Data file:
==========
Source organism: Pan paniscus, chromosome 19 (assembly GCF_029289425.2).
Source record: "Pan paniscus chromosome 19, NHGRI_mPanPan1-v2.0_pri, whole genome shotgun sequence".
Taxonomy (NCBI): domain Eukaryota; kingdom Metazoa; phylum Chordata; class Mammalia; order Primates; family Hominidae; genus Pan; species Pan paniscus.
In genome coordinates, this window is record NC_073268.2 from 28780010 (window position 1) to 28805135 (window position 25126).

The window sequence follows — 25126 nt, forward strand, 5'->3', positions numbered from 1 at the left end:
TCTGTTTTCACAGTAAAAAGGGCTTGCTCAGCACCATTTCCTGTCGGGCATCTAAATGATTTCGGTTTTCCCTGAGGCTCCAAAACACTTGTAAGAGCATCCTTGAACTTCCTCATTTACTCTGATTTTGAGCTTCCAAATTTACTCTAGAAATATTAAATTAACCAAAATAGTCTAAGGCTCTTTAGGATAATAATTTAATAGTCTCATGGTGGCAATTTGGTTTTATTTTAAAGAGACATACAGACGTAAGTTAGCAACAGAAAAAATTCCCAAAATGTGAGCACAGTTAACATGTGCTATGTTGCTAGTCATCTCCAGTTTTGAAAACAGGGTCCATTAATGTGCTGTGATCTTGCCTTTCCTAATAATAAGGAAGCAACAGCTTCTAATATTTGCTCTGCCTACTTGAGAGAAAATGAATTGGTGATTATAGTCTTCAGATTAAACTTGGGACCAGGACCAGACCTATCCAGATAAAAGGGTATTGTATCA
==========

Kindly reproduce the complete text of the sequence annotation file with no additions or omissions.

Source organism: Pan paniscus, chromosome 19 (assembly GCF_029289425.2).
Source record: "Pan paniscus chromosome 19, NHGRI_mPanPan1-v2.0_pri, whole genome shotgun sequence".
Taxonomy (NCBI): domain Eukaryota; kingdom Metazoa; phylum Chordata; class Mammalia; order Primates; family Hominidae; genus Pan; species Pan paniscus.
In genome coordinates, this window is record NC_073268.2 from 28780010 (window position 1) to 28805135 (window position 25126).

The window sequence follows — 25126 nt, forward strand, 5'->3', positions numbered from 1 at the left end:
TCTGTTTTCACAGTAAAAAGGGCTTGCTCAGCACCATTTCCTGTCGGGCATCTAAATGATTTCGGTTTTCCCTGAGGCTCCAAAACACTTGTAAGAGCATCCTTGAACTTCCTCATTTACTCTGATTTTGAGCTTCCAAATTTACTCTAGAAATATTAAATTAACCAAAATAGTCTAAGGCTCTTTAGGATAATAATTTAATAGTCTCATGGTGGCAATTTGGTTTTATTTTAAAGAGACATACAGACGTAAGTTAGCAACAGAAAAAATTCCCAAAATGTGAGCACAGTTAACATGTGCTATGTTGCTAGTCATCTCCAGTTTTGAAAACAGGGTCCATTAATGTGCTGTGATCTTGCCTTTCCTAATAATAAGGAAGCAACAGCTTCTAATATTTGCTCTGCCTACTTGAGAGAAAATGAATTGGTGATTATAGTCTTCAGATTAAACTTGGGACCAGGACCAGACCTATCCAGATAAAAGGGTATTGTATCA